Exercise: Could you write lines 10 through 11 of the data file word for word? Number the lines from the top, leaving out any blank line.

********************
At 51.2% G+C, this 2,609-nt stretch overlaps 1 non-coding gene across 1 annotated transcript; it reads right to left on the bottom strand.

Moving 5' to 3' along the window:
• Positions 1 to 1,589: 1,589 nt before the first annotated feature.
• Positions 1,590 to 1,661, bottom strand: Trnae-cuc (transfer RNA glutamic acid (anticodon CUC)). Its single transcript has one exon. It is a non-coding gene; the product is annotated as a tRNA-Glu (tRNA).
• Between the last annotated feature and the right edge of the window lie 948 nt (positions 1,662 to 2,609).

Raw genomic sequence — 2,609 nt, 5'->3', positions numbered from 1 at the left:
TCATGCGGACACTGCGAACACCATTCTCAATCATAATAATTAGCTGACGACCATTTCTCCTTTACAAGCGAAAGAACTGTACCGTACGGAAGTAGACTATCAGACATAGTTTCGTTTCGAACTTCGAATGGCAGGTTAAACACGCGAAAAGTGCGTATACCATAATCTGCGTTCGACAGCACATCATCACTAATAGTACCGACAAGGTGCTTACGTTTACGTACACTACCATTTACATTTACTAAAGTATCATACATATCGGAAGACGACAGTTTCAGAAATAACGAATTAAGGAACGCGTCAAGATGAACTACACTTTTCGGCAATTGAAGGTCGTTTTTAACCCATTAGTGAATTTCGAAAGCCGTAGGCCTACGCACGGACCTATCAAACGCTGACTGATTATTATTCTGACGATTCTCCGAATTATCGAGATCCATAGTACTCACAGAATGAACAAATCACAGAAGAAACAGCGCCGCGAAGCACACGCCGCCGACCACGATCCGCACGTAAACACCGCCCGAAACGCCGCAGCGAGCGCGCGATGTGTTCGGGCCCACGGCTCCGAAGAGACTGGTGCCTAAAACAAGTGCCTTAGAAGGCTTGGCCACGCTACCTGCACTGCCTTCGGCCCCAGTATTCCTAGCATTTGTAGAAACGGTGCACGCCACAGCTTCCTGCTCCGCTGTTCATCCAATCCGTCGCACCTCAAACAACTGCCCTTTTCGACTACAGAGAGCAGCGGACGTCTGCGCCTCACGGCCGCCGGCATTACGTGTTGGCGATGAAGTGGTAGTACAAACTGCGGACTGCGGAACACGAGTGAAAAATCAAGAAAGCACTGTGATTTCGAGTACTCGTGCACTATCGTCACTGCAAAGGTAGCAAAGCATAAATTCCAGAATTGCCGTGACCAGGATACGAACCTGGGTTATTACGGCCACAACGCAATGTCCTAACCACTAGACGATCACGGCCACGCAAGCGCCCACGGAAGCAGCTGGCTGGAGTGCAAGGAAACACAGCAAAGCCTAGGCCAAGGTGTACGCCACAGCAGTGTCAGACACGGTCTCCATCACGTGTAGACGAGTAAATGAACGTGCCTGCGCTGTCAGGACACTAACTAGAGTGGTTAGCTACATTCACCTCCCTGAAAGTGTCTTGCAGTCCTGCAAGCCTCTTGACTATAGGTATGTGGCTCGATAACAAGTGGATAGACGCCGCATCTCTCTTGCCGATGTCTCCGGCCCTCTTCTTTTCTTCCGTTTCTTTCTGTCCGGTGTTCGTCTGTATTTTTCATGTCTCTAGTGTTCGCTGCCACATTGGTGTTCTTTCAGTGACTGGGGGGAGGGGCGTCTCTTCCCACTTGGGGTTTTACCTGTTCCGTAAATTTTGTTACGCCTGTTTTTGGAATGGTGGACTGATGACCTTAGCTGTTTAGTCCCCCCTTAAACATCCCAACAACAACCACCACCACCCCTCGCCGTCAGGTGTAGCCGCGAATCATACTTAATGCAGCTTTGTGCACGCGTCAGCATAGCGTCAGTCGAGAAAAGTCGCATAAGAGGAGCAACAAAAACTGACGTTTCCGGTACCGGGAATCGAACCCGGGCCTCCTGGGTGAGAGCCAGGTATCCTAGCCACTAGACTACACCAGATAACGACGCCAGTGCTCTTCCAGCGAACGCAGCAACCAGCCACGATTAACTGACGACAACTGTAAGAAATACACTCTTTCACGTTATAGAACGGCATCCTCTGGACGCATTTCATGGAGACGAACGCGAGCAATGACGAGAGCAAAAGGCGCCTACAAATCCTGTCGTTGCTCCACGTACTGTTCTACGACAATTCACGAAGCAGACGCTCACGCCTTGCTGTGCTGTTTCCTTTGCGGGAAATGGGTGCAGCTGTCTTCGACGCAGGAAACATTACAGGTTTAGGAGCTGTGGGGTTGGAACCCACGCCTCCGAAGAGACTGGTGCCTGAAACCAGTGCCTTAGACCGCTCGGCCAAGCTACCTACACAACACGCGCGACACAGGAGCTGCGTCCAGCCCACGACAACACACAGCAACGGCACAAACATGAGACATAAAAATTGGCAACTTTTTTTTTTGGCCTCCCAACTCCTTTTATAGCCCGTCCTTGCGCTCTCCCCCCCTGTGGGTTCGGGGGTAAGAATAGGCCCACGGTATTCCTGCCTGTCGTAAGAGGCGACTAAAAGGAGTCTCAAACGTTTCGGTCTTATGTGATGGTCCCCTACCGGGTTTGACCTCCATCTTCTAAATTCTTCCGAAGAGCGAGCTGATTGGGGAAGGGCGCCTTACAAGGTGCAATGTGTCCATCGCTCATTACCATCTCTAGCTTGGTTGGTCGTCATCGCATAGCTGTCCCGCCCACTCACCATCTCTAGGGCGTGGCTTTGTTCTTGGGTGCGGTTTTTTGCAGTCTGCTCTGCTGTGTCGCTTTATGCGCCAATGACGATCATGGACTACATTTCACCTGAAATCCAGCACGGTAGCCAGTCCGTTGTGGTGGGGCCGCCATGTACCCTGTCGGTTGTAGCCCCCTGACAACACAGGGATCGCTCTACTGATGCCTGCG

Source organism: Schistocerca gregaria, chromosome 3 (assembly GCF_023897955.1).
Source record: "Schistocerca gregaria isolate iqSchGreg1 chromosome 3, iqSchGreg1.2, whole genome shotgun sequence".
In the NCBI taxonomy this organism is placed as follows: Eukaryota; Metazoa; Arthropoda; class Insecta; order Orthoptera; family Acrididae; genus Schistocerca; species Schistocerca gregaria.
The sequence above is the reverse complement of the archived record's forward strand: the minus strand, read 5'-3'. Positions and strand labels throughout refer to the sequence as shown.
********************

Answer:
In the NCBI taxonomy this organism is placed as follows: Eukaryota; Metazoa; Arthropoda; class Insecta; order Orthoptera; family Acrididae; genus Schistocerca; species Schistocerca gregaria.
The sequence above is the reverse complement of the archived record's forward strand: the minus strand, read 5'-3'. Positions and strand labels throughout refer to the sequence as shown.